Wescolite (Dillon, Mont) 1949-2009, November 09, 1949, Image 1

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Hunting- Season Opens For Li’l Abners At Western <•> Hags, grab your drags now for the Sadie Hawkins Day dance November 18 in the city of Dogpatch (recrea­ tion hall). Be sure to warn your men that you want them to dress like Li’l Abner, euz you’re going to shine as Daisy Mae. Several prominent citizens of the beautiful city of Dogpatch will se lect the most “eligible” Li’l Abner and Daisy Mae to be crowned King and Queen of Dogpatch for a day. W.A.A. is taking care of all the “fixin’s” for the dance. Congratulations to the Bulldogs, winners of the Small College Conference. Western Montana College of Education WE SCO LITI! Volume XXVIII. Dillon, Montana, Wednesday, November 9, 1949. Number 4 (Left to right: A. Hinkley, D. Jacobsen, M. Hork, B. Christensen, Bernie Gleed, queen; A. Fidler, Bulldog captain, V. Osteros, B. Breiter, J. Malia, J. Rector. Bernie Gleed Crowned Homecoming Queen During the half time of the con­ ference winning Carroll-Western football game, previously nominated by the “M” club, Bernie Gleed was crowned queen of the homecoming. Betty Christensen, Margie Hork, Betty Breiter and Valdean Osteros were the princesses of her court. Marilyn Routledge donated her red convertible to the queen and her court for the eventful ride around the gridiron to the throne which was gayly decorated and placed in the center of the playing field. A1 Fidler, captain of the team, gave the queen a resounding kiss which was an after-thought for the crown had been accidentally un­ accounted for. Pictures were taken while a large crowd gazed happily on the crown­ ing event. Moments later the crowd grew tense again as the teams came back on the field. A hard fought game won by Western made homecoming a huge success. Report Success Of M.E.A. Meet Mrs. Emerick and the four stu­ dents who attended the M.E.A. con­ vention in Great Falls report that they found the meeting both educa­ tional and interesting. The wet-chalk demonstration in the art section was a fine success, many people told Mrs. Emerick. The group, including Mr. Emer­ ick, drove to points of interest in and around Great Falls, with em­ phasis on things connected with Charles M. Russell, who lived there for the last part of his life. Art Club Observes C. M. Russell Week With Rest of State Charles M. Russell, cowboy artist, played a prominent part in Art club activities last week, Russell Memor­ ial week in Montana. Charles R. Soha, who was named after the famous artist, was the main speaker at the Art club meet­ ing on November 1, which was strictly a Russell program. His mother, as a girl, had worked for the Russells, Soha said, and was a close friend of theirs for many years, helping to type the manuscript of Russell’s book, Trails Plowed Un­ der. Charles, who had met an aged friend of Russell’s, Finch David, read excerpts of letters he had received from Mr. David, which included some recollections of his days in the saddle with the artist. An original oil painting of Rus- (Continued on page 4) Western Contributes To Statue Fund At the suggestion of Chancellor Selke and President Jordan, the Art club set up a table in the hall last Thursday to receive contributions to the fund to place a statue of Charles Russell in the Statuary Hall in Washington, D. C. All six units of the University are taking part in the drive. ENGLISH FACULTY ATTEND COUNCIL MEETING Miss Myrtle Savidge, Miss Gene­ vieve Albertson, and Mrs. Helen Luebben of the English department will attend the annual meeting of the English Faculties of the Greater University in Butte Nov. 11 and 12. Fred Searle, Senior, Represents Montana And Western College at N. Y. Meeting Fred Searle, of Butte, a senior at W.M.C.E., has been selected as the student from Montana to attend the 54th Annual Congress of American Industry in New York City, December 7, 8, 9. He will attend as a guest of the National Association of Manufactur­ ers, all expenses to be paid by “M” Club Formal Honors W.M.C.E. Football Champs Honoring the Western Montana College football champions, the “M ’ club sponsored the first formal dance of the year in the rec hall last Friday evening. The highlight of the dance was the recrowning of the home­ coming queen, Bernie Gleed, by the football captain, Alfred Fidler. The residence hall was cleverly decorated for the occasion with streamers and latice work of the traditional school colors, orange and black. At one end of the hall on a green tuft of grass was placed the throne of the homecoming queen; goal posts were placed behind the throne. Bright orange M’s at the other end of the hall completed the theme. Hugh Simmons, assisted by “M” club members, had charge of the decorations. B i l l W a r r e n ’ s orchestra provided the music for dancing. Bud Trask, Bud Malee, and Alfred Fidler comprised the orchestra committee. With the pro­ ceeds from the dance, the “M” club plans to buy jackets for their mem­ bers. the association. •> The Congress serves to focus attention on national and world problems of the United States, and is attended by some 3,000 j outstanding businessmen and in­ dustrialists. This year, for the first time, the NAM will be host to 49 college students, one from each state, and the District of I Columbia. Following the three-day meeting, each student will be given the op­ portunity of submitting an essay in appraisal of the convention. Prizes of $1,000, $500, $250, two of $50 will be awarded for the six best essays. During his college training, Fred has been associate editor of the Chi­ nook, Chinook staff photographer Art cjub secretary, past president of the Journalism club, and has been on the Montanomal staff for four years. For his contributions to the campus journalistic activities he was awarded a Journalism letter last spring. I 1 “Congratulations, Fred, may we go with you?” was the remark made by every student upon hearing about this splendid opportunity. Movies Initiated On W.M.C.E. Campus Tuesday night, Nov. 1 at 8:00 p. m., the campus of Western was hum­ ming with activity. This was the evening for the first showing of the campus movies. This activity will continue throughout the year, each Tuesday and Saturday evening. The first feature was not up to par with what the student activity com­ mittee would like, but better pic­ tures are promised. Movies chosen to be presented before Christmas vacation are: Captain Kid, Four Feathers, The Spoilers, and Topper. Dick Mann, who investigated the possibilities of movies on the cam­ pus, will operate the projector from the auditorium balcony. In the future the student activity committee will handle the selection of shows and will set up a fund for all surplus profits to be used for student benefits. Gargoyle Club Room To Be Redecorated At the Gargoyle meeting last Thursday evening, plans were made to study the dialect of different na­ tionalities for a fall quarter project. Suggestions were also made for “dolling up” the club room; new curtains are to be made, and the best furniture from the prop room is to be attractively arranged in the Gargoyle room. The Gargoyle mem­ bers read the one-act play, “Two Crooks and a Lady.” Either this play or “Late Delivery,” another one-act play, will be presented by the Gargoyles for an assembly pro­ gram. Election was held for the remain­ ing officers of the club. Clarence Brammer was elected try-out chair­ man; Ed Tillis, stage manager; and Ted Feldman, business manager. Prospective new members will be asked to do the necessary five hours stage work before their admission •j to the club.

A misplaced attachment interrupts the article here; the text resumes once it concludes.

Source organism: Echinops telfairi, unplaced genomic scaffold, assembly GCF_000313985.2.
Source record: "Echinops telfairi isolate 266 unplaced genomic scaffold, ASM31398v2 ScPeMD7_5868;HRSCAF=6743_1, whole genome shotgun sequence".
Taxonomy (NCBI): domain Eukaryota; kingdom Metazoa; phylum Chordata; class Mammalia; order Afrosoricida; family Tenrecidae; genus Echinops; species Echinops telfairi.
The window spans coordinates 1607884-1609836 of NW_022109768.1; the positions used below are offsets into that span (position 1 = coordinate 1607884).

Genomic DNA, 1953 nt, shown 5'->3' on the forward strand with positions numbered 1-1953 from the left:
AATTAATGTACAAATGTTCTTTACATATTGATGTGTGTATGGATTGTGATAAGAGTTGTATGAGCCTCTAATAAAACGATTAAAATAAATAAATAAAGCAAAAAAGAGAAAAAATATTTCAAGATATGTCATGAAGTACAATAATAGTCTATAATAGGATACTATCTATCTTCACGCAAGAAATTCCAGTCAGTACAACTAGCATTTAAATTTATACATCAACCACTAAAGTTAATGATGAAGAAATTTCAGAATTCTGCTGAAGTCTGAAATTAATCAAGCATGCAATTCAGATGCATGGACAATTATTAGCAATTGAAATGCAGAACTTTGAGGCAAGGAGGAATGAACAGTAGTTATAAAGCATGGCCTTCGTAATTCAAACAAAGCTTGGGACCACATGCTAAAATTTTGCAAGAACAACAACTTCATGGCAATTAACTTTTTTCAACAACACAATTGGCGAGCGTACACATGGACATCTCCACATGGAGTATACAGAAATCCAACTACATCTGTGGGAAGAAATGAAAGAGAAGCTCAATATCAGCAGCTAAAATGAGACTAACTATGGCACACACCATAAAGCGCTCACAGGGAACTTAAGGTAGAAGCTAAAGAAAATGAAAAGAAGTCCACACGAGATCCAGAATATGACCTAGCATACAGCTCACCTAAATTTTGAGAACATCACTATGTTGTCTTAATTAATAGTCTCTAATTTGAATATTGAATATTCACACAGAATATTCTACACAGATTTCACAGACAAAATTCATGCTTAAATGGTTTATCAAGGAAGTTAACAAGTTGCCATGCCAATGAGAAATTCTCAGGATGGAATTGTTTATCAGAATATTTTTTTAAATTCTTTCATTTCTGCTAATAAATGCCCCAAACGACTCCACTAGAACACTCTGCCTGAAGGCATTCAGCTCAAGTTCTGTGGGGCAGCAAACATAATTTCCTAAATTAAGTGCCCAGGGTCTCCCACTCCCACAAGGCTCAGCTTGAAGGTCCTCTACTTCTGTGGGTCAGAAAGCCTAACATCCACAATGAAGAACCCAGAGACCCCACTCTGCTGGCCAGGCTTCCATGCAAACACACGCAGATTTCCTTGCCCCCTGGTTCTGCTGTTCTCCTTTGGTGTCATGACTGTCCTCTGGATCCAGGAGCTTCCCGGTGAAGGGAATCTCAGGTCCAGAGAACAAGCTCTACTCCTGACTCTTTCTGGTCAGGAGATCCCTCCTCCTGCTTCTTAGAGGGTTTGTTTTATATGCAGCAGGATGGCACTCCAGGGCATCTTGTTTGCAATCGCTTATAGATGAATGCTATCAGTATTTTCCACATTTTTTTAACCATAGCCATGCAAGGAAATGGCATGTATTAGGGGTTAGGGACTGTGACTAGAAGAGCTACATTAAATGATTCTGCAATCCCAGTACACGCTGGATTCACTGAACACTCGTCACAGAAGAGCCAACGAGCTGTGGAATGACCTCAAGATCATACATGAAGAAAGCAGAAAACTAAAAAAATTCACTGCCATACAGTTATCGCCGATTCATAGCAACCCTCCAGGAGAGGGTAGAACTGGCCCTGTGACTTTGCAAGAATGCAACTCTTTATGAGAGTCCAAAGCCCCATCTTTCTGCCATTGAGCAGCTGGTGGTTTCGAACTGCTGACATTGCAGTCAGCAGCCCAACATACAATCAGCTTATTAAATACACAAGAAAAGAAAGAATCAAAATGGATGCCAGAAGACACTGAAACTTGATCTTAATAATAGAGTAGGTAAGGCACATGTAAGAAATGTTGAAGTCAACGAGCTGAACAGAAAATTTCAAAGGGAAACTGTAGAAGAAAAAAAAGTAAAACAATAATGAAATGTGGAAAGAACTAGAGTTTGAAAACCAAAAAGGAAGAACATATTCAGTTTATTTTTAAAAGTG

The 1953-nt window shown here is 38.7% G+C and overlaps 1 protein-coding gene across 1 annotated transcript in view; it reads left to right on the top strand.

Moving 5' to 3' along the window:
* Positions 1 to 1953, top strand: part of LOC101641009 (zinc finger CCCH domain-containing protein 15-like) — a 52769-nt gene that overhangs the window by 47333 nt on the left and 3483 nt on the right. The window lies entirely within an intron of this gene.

Wescolite (Dillon, Mont), 09 Nov. 1949, located at <http://montananewspapers.org/lccn/Wescolite/1949-11-09/ed-1/seq-1/>, image provided by MONTANA NEWSPAPERS, Montana Historical Society, Helena, Montana.